Quantitative proteomics analysis of BMS-214662 effects on CD34 positive cells from chronic myeloid leukaemia patients


Correspondence: Professor Tessa L. Holyoake, Institute of Cancer Sciences, University of Glasgow, Gartnavel General Hospital, 1053 Great Western Road, Glasgow G12 0YN, UK

E-mail: Tessa.Holyoake@glasgow.ac.uk

Fax: +44-1413017898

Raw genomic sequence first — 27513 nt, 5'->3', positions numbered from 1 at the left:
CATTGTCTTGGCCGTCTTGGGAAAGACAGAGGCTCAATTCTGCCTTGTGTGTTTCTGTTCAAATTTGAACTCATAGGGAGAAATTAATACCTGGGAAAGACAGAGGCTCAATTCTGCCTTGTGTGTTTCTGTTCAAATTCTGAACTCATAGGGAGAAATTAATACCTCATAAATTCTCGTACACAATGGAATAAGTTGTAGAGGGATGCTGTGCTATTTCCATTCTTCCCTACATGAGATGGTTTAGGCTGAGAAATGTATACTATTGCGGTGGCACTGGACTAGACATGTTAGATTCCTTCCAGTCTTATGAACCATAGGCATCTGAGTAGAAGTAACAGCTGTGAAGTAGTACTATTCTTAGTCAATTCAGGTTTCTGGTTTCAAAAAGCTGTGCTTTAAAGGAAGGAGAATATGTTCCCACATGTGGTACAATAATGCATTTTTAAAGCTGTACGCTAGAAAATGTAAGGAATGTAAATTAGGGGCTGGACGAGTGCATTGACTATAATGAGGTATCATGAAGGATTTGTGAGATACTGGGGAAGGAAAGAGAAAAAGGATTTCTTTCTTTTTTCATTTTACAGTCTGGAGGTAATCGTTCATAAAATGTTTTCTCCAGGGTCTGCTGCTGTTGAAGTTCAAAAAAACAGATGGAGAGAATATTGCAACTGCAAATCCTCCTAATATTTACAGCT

Chronic myeloid leukaemia (CML) arises in a haemopoietic stem cell and is driven by the Bcr-Abl oncoprotein. Abl kinase inhibitors (protein tyrosine kinase inhibitors) represent standard treatment for CML and induce remission in the majority of patients with early disease, however these drugs do not target leukaemic stem cells (LSCs) effectively, thus preventing cure. Previously, we identified the farnesyl transferase inhibitor BMS-214662 as a selective inducer of apoptosis in LSCs of CML patients relative to normal controls; however, the mechanism underlying LSC-specific apoptosis remains unclear. To identify pathways involved in the favourable effects of BMS-214662 in CML, we employed a proteomic approach (based on iTRAQ) to analyse changes in protein expression in response to drug treatment in the nuclear and cytoplasmic fractions of CD34+ CML cells. The study identified 88 proteins as altered after drug treatment, which included proteins known to be involved in nucleic acid metabolism, oncogenesis, developmental processes and intracellular protein trafficking. We found that expression of Ebp1, a negative regulator of proliferation, was upregulated in the nucleus of BMS-214662-treated cells. Furthermore, proteins showing altered levels in the cytosol, such as histones, were predominantly derived from the nucleus and BMS-214662 affected expression levels of nuclear pore complex proteins. Validation of key facets of these observations suggests that drug-induced alterations in protein localisation, potentially via loss of nuclear membrane integrity, contributes to the LSC specificity of BMS-214662, possibly via Ran proteins as targets.